After the pandemic

What Islanders are going to do when everything dies down.

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The vaccines are being shipped, and we’re beginning to see a light at the end of the tunnel. And maybe, just maybe, the new normal will stop being normal, and we can get back to doing the things we used to love to do.

We asked people in the community about what they planned to do when the pandemic was over, and they told us many of the things we might expect to hear from people who will have been locked down for a year. They wanted to get out and do some traveling, some partying, and see a concert. But one thing that seemed to be at the top of many people’s list was a basic human gesture — a symbol of love and affection — the simple act of giving someone a hug.

Bow Van Riper of the Martha’s Vineyard Museum said it beautifully: “So, when it’s over (whatever that means) and we enter the new normal (whatever that involves), I’m going to find a quiet moment to reach out to someone I care about and hug them for what will seem, to anyone who happens to be watching, like an absurdly long time.” Here’s what else people can’t wait to return to.

Jamie Hamlin: owner, Jaime Hamlin and Sons Catering

The social fabric of our lives has been stretched thin, so (after the pandemic) I think it will be similar to the Roaring ’20s.

1, Shopping normally again. And PART-TAY! I will have all my friends over for cocktails, dinner, and dancing — CELEBRATE!

2, Hug, hold close, and kiss my dearest friends, they have been my lifeline during the pandemic. Then book tickets to Paris.

 

Judy Belushi Pisano: writer, producer, mother. Has uke, will travel.

Hugging! I anxiously await the day when we can once again embrace family and friends without trepidation. This March I faced a health crisis, and underwent major surgery and months of treatments. I thus have been isolating pretty seriously, which has meant, for much of the year, I have enjoyed very little by way of physical contact. Luckily, I have always had a family member or a friend staying with me (after quarantining), so I have not gone completely hugless. But all the same, the basic lack of human touch is a great emotional loss; there is really nothing that can replace the wonderful sense of comfort we get from a snuggle, a caress, a kiss. Likewise, I equally long for the metaphorical “group” hug — gathering socially. I cannot wait to bask in the once-taken-for-granted freedom to socialize!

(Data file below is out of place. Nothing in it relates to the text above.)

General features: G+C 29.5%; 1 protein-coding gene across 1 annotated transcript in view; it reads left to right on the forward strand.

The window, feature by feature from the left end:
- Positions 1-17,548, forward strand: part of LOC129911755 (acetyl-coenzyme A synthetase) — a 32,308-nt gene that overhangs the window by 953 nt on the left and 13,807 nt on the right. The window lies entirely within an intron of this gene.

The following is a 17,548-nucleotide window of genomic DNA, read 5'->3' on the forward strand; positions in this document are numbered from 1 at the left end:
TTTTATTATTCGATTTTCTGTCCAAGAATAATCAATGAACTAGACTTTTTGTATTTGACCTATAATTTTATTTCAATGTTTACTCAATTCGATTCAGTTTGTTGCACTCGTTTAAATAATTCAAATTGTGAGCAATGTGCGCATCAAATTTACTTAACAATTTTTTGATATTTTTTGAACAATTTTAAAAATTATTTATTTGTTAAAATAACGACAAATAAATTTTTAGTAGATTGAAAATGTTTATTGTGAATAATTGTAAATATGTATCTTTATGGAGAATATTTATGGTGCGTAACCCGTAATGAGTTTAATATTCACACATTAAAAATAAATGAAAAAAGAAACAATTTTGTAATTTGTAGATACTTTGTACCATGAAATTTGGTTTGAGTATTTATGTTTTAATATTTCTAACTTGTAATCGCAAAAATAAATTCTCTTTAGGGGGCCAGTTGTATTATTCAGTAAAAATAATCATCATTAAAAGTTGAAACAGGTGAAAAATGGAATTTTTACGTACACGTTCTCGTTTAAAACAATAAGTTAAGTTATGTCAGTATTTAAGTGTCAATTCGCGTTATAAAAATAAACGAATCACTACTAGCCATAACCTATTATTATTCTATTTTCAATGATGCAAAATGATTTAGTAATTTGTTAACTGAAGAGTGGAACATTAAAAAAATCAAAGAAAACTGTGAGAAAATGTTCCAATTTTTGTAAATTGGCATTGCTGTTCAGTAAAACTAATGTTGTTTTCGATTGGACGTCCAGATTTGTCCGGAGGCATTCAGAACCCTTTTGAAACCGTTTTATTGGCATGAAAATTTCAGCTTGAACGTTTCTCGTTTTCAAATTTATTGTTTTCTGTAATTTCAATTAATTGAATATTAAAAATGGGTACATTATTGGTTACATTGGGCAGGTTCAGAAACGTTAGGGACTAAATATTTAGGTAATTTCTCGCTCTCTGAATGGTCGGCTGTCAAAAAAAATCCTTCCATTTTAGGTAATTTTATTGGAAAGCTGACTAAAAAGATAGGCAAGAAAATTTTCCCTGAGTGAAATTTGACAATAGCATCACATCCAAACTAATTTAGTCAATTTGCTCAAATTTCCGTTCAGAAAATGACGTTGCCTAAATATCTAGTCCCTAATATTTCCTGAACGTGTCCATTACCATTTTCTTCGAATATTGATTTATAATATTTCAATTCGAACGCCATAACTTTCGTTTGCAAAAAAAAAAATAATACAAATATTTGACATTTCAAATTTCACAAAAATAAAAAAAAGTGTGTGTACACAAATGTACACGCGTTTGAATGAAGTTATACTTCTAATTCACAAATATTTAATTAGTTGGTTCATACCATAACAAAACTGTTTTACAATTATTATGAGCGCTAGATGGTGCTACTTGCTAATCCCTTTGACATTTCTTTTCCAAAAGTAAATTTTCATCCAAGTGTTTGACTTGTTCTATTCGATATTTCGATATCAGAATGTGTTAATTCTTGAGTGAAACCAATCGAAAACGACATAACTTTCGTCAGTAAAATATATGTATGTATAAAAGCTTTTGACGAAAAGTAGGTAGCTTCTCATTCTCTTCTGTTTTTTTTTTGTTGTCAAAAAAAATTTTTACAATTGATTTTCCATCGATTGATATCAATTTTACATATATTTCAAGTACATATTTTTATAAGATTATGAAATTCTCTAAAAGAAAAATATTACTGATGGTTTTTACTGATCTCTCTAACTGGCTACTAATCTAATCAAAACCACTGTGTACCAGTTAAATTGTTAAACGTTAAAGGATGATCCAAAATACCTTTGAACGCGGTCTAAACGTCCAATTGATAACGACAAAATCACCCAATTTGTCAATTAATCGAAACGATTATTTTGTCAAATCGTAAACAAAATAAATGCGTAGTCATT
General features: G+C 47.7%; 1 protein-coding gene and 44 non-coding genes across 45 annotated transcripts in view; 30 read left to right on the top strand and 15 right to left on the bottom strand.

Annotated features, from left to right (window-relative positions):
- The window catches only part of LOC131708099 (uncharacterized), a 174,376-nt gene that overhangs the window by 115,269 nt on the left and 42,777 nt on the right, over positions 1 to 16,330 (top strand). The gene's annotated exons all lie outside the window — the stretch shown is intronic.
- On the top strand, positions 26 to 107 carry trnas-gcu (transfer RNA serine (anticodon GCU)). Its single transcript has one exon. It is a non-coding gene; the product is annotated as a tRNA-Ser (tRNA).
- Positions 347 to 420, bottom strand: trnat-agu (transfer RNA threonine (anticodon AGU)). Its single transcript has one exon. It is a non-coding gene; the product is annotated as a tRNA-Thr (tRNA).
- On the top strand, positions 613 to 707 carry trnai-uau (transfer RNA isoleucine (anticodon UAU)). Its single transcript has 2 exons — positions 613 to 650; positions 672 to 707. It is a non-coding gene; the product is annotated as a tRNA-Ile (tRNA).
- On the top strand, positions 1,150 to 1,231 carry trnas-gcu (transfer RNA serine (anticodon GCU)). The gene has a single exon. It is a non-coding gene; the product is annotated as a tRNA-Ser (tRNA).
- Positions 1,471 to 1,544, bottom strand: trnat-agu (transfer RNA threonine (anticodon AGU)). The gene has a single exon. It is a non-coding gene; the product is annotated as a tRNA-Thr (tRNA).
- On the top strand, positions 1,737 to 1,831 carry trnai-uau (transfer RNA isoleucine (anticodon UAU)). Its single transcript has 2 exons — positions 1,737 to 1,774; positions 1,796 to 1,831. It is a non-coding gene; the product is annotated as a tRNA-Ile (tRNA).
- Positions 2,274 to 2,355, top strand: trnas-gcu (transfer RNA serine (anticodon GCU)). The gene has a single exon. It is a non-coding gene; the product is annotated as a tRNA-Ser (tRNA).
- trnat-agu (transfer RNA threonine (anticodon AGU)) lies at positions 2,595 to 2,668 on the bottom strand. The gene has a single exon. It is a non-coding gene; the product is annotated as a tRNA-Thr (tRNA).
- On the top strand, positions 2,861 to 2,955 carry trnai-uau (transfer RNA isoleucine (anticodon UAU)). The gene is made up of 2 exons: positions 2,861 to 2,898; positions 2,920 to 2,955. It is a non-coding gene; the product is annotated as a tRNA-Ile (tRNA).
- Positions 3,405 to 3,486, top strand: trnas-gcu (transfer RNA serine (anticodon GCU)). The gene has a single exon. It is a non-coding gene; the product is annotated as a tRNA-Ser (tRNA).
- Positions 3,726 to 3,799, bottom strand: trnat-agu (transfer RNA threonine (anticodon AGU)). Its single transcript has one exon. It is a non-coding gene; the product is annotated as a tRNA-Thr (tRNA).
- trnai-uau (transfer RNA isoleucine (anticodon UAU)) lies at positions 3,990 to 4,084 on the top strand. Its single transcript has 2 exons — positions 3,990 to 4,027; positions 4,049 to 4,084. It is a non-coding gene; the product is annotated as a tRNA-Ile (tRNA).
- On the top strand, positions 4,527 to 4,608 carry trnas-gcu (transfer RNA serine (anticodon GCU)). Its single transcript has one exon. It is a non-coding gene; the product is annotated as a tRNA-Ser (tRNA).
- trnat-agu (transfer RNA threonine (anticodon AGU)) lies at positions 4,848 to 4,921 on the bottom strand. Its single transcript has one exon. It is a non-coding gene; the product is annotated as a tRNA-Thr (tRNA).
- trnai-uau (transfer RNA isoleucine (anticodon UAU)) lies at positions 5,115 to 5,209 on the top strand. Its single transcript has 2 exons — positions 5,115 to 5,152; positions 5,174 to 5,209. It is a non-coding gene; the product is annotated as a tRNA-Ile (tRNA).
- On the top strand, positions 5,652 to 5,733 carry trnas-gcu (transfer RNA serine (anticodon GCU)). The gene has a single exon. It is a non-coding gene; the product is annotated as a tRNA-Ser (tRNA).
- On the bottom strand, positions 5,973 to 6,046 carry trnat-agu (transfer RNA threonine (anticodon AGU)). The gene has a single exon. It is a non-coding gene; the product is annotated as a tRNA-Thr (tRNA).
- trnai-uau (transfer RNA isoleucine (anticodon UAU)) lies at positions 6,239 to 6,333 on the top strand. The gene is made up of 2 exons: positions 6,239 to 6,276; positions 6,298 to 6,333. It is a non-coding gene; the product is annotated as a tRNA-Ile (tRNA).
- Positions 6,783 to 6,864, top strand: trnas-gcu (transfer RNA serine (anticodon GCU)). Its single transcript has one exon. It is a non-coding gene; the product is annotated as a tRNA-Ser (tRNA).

Jim Feiner: principal broker-owner at Feiner Real Estate

When the pandemic is truly over, the first thing I want to do is gather all my friends and have a giant feast, cook heaps of great foods with exceptional cocktails, and share lots of smiles, laughs, and hugs. I miss seeing people’s faces and feeling the deeper connection I have with so many good people who contribute to making life dynamic and rich. This period, devoid of so much of that, has helped me see how much I value my friends.

 

India Rose: owner, Hustle and Thrive Business Consulting and Sideline Brand

What I miss most right now is hugs. Hugging people I haven’t seen in a while, when I am excited to see them or when I know they could really use one. It’s the simple social interactions for me. A hug can also make such a simple difference in someone’s life. You never know what other people are going through personally at any given moment, and sometimes a big hug and compassionate smile can do wonders for the soul. The pandemic has taken all of these wonderful and friendly hugs away from us.

After I am done hugging everyone, I am going out dancing with friends! I am ready to hear some good music up and down Circuit Avenue at some of my favorite spots. I’m not as young as I used to be, so I’ll need ample recovery time after all of the maskless fun!

 

James Anthony: president and CEO, Martha’s Vineyard Bank 

I plan to sit on a beach, without a mask, and reflect on what we learned during the pandemic, and in 2020 in general, and carry the best forward. While it has been a challenging year, I am humbled by our community’s strength and resilience. We have a lot to be thankful for, and I do believe some good will come out of everything we have overcome.

 

Angela Prout: co-owner, Shored Up Digital, and owner, Coast to Coast Cuts

I’m most excited to give hugs. Deep, serious hugs that will bring tears of joy to my eyes. I actually daydream about giving hugs … I also plan on traveling far and wide. And possibly living abroad for six months or something. I will say yes to everything (well, most things), and the world will be my oyster!

 

Gavin Smith: owner, Food Minded Fellow

Gathering. I can’t wait to be surrounded by good friends enjoying great food together.

 

Nevette Previd: founder, Farm. Field. Sea.

I’m most looking forward to hosting a dinner party with new and old friends. Nothing brings me more joy than eating local-harvested, -foraged, and -found food around a shared table with the ones I love.

 

Poliana Bellan Wilson: parish life coordinator and social media coordinator, St. Andrews Church

When it is safe, I really want to be able to hug people! Those long-lasting hugs! I miss that a lot!

 

Adam Wilson: renewable energy consultant

I want to be able to go back to the gym and run on the treadmill — with no mask!

 

Terre Young: board member, Martha’s Vineyard Cancer Support Group